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Meausre 11 establishes minimum prison terms for certain felonies. The sentencing judge cannot give a lesser sentence, nor can a prisoner's sentence be reduced below the minimum for parole or good behavior. Measure 11's minimum sentences are as follows:
|1st degree Manslaughter||10 years|
|2nd degree Manslaughter||6 years, 3 months|
|1st degree Assault||7 years, 6 months|
|2nd degree Assault||5 years, 10 months|
|1st degree Kidnapping||7 years, 6 months|
|2nd degree Kidnapping||5 years, 10 months|
|1st degree Rape||8 years, 4 months|
|2nd degree Rape||6 years, 3 months|
|1st degree Sodomy (see note below)||8 years, 4 months|
|2nd degree Sodomy (see note below)||6 years, 3 months|
|1st degree Unlawful sexaul penetration||8 years, 4 months|
|2nd degree Unlawful sexual penetration||6 years, 3 months|
|1st degree Sexual abuse||6 years, 3 months|
|1st degree Robbery||7 years, 6 months|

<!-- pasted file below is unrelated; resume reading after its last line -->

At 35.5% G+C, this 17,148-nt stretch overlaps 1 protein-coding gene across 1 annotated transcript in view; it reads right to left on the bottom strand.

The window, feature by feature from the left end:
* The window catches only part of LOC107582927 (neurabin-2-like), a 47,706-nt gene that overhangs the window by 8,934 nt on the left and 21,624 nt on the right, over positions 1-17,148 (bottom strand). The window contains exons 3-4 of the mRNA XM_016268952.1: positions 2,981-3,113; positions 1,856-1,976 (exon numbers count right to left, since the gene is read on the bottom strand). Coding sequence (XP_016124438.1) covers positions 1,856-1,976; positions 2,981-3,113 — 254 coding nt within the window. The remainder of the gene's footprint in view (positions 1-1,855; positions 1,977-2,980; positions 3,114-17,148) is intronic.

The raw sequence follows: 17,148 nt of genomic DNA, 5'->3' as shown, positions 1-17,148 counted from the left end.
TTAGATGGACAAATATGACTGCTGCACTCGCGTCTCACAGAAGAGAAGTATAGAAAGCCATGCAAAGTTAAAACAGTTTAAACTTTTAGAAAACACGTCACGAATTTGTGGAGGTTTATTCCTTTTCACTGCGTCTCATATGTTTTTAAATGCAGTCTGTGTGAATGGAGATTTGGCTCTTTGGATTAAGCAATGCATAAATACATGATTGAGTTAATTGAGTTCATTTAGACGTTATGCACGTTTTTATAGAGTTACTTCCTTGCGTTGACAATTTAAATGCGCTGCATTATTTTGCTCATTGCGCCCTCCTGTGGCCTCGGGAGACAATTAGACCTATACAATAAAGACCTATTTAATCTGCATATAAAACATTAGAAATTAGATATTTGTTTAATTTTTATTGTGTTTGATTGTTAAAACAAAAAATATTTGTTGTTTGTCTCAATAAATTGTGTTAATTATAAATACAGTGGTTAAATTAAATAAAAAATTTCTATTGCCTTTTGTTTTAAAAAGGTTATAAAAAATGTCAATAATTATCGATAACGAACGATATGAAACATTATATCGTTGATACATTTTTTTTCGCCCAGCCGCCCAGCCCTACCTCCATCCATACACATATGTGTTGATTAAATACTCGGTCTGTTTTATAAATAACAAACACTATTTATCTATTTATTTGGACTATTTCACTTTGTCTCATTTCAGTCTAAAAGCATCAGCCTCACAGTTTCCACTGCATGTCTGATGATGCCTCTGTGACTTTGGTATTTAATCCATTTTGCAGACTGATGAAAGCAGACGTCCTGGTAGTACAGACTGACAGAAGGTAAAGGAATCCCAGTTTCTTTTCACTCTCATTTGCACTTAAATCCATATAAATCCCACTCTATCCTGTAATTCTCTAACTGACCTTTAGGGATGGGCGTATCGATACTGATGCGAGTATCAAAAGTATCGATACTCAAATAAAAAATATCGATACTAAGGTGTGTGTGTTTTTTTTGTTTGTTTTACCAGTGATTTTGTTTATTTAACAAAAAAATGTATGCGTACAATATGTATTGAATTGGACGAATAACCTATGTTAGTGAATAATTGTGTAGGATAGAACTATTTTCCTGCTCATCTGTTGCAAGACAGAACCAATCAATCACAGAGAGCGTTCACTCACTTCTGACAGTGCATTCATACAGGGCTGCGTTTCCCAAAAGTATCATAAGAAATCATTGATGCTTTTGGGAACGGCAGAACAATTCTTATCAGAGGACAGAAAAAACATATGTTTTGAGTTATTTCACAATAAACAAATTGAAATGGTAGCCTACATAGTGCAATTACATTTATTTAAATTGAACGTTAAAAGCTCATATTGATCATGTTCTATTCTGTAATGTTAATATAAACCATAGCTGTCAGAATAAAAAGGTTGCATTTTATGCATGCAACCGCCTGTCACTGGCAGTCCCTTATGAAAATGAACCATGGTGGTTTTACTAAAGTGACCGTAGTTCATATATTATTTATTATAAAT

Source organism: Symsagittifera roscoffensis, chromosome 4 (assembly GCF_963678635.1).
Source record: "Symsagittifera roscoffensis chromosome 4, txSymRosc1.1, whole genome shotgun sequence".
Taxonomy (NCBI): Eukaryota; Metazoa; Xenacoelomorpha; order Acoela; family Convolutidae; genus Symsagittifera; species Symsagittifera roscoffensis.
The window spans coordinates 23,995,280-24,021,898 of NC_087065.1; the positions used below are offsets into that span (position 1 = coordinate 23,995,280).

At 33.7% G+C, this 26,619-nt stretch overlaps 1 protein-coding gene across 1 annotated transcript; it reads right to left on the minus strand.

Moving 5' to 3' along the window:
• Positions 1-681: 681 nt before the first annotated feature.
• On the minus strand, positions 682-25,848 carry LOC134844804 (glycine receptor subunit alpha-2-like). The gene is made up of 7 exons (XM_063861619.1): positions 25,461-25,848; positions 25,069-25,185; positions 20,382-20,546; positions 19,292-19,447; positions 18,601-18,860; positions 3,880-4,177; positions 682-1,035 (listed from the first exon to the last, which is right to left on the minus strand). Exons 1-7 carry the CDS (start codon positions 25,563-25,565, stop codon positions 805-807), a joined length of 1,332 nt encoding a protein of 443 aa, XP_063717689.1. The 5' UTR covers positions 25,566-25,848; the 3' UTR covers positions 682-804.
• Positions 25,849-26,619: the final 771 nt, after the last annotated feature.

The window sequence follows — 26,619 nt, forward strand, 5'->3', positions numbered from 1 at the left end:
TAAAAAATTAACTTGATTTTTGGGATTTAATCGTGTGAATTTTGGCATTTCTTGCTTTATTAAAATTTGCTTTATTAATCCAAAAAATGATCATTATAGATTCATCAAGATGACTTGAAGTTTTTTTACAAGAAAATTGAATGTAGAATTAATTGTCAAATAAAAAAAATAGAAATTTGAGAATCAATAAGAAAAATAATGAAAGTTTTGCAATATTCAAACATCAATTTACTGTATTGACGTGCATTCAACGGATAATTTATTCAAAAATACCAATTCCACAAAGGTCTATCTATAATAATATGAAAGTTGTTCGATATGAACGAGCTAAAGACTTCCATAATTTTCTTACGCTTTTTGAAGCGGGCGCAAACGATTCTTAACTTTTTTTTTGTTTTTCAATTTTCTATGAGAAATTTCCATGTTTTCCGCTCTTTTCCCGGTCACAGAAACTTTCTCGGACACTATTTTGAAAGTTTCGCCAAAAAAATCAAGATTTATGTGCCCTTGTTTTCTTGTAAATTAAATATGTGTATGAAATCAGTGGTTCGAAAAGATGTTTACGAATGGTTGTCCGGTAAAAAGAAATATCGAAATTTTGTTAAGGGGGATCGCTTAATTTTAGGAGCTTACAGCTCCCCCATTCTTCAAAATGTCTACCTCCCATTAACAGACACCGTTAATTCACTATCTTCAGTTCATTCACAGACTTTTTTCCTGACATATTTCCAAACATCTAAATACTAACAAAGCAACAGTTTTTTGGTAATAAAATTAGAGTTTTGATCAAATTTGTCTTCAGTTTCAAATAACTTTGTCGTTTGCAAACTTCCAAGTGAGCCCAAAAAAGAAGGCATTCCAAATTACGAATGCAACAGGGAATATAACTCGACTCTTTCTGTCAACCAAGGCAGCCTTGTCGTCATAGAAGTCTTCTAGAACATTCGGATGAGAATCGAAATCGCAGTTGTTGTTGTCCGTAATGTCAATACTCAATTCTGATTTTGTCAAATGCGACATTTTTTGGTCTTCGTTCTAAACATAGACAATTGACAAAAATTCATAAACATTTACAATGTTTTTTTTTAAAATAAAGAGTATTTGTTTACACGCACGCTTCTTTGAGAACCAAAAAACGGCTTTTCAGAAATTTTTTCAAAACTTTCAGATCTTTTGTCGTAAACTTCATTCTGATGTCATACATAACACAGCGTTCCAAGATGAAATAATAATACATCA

|2nd degree Robbery||5 years, 10 months|
The measure applies to all defendants over the age of 15, requiring juveniles over 15 charged with these crimes to be tried as adults.
The measure was an placed on the ballot via initiative petition by Crime Vicitims United, a tough-on-crime political group. Proponents of the measure felt that judges were being too leinent in sentencing violent offenders. They saw the measure as critical for lowering crime rates.
Opponents of the measure felt that judges should be allowed discretion in sentencing and should be able to account for the particular circumstances of the crime. They also objected to the requirement that many teenage defendants be tried as adults.
The effect of Measure 11 is still a matter of controversy in Oregon politics. Supporters credit Measure 11 for reducing crime rates. Opponents argue Measure 11 pressures innocent defendants into plea bargains for lesser (non-Measure 11) crimes because of the fear of manditory sentences.
In 2000, a Measure 94 to repeal Measure 11 was defeated.
See also: List of Oregon ballot measures